427 SOHC

The Ford Single Overhead Cam (SOHC) 427 V8 engine, familiarly known as the Cammer, was developed by Ford Motor Company in 1964 to recapture NASCAR dominance from the Chrysler Hemi engine.



The engine was based on the ultra high performance 427 side-oiler block, in the Ford FE engine family, providing race-proven durability. The block and associated parts were largely unchanged, the main difference being use of an idler shaft instead of the camshaft in the block, which necessitated plugging the remaining camshaft bearing oiling holes.



The heads, of course, were entirely new, cast iron with hemispherical combustion chambers and a single overhead camshaft on each head, operating shaft-mounted roller rocker arms. Valves are larger than those on Ford wedge head engines, stainless steel, with sodium-filled exhaust valves to prevent the valve heads from burning, and dual valve springs. This design allowed for high volumetric efficiency at high engine speed, ensuring enormous power. Unlike the Chrysler Hemi design, the spark plugs are not centered in the combustion chamber, but are near the intake valves for easier accessibility.



The idler shaft in the block in place of the camshaft was driven by the timing chain and drove the distributor and oil pump in conventional fashion, with the same practical limit of about 7,000 rpm for the stock oil pump (a maximum of 20.5 US gallons (78 L) of SAE 40W per minute at 70 psi (480 kPa). An additional sprocket on this shaft drove a second, six foot long timing chain, which drove both overhead camshafts. The length of this chain made precision timing of the camshafts a problem at high rpm and necessitated a complex system of idlers.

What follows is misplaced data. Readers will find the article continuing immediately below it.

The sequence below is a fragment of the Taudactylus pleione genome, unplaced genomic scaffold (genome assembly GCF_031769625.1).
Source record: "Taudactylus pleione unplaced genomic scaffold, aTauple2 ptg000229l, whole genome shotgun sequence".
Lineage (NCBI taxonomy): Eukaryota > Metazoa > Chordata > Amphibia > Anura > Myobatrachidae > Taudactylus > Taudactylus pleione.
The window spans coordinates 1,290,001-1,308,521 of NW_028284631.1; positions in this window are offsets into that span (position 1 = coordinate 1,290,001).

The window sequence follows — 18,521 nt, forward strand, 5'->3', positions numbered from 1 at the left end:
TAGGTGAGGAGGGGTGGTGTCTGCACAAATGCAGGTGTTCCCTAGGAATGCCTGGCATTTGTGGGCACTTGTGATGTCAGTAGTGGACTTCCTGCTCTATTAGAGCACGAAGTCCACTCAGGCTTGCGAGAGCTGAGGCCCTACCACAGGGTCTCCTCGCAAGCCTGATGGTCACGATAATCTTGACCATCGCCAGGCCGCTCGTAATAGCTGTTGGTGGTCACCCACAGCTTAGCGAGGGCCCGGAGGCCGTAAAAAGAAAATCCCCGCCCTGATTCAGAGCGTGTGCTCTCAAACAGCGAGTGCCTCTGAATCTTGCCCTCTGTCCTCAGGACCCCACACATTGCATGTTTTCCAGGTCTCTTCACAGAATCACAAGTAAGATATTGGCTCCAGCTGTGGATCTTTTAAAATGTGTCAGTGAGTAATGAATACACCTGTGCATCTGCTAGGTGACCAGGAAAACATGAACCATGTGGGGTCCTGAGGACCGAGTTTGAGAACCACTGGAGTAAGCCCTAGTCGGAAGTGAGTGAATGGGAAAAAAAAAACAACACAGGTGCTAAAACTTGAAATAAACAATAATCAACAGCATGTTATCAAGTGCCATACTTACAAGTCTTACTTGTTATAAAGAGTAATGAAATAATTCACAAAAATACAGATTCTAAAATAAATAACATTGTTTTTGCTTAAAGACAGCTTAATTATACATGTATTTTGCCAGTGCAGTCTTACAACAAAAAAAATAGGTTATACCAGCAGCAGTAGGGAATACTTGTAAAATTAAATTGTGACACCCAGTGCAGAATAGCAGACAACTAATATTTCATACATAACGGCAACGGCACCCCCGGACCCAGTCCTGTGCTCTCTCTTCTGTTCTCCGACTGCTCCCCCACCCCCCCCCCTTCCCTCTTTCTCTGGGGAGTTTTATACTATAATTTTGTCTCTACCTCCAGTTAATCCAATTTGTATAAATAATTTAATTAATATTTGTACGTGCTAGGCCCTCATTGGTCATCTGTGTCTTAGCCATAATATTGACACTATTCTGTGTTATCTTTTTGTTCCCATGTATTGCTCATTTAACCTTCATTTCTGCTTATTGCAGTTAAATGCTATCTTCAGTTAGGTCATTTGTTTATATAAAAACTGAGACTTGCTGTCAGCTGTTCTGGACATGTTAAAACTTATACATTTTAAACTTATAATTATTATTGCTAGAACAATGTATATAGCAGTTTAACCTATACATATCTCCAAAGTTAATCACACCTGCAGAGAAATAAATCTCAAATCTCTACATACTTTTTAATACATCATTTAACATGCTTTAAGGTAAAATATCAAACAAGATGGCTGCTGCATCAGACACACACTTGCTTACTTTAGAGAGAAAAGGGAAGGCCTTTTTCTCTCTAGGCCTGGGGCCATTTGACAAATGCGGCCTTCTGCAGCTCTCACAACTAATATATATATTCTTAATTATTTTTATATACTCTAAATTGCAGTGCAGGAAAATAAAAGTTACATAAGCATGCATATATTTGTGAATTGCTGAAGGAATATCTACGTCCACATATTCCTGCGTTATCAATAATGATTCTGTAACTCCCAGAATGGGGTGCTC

The engine also had a then-state-of-the-art transistorized ignition system, running 12 amperes of current through a high voltage ignition coil.



All these engines were essentially hand-built, with racing in mind. Combustion chambers were fully machined to reduce variability. Nevertheless, Ford recommended blueprinting the engines before use in racing applications. They were rated at 615 hp (458 kW) at 7,000 rpm with a single four barrel carburetor, and 657 hp (490 kW) at 7,500 rpm with dual four barrel carburetors. Ford sold them via the parts counter, the single four-barrel model as part C6AE-6007-363S, the dual carburetor model as part C6AE-6007-359J for $2350.00 (as of October, 1968). Weight of the engine was 680 lb (308 kg).



Ford's plan was cut short, however; although Ford sold enough to have the design homologated, NASCAR effectively legislated the SOHC engine out of competition through rule changes, and the awaited 1965 Ford SOHC vs. Chrysler Hemi competition at the Daytona 500 season opener never occurred. The engine found its niche in drag racing, however, powering many A/FX Factory Experimental Mustangs, and becoming the basis for a few supercharged Top Fuel dragsters.





Last edited by Gearhead999s; 12-29-2011 at 02:38 PM.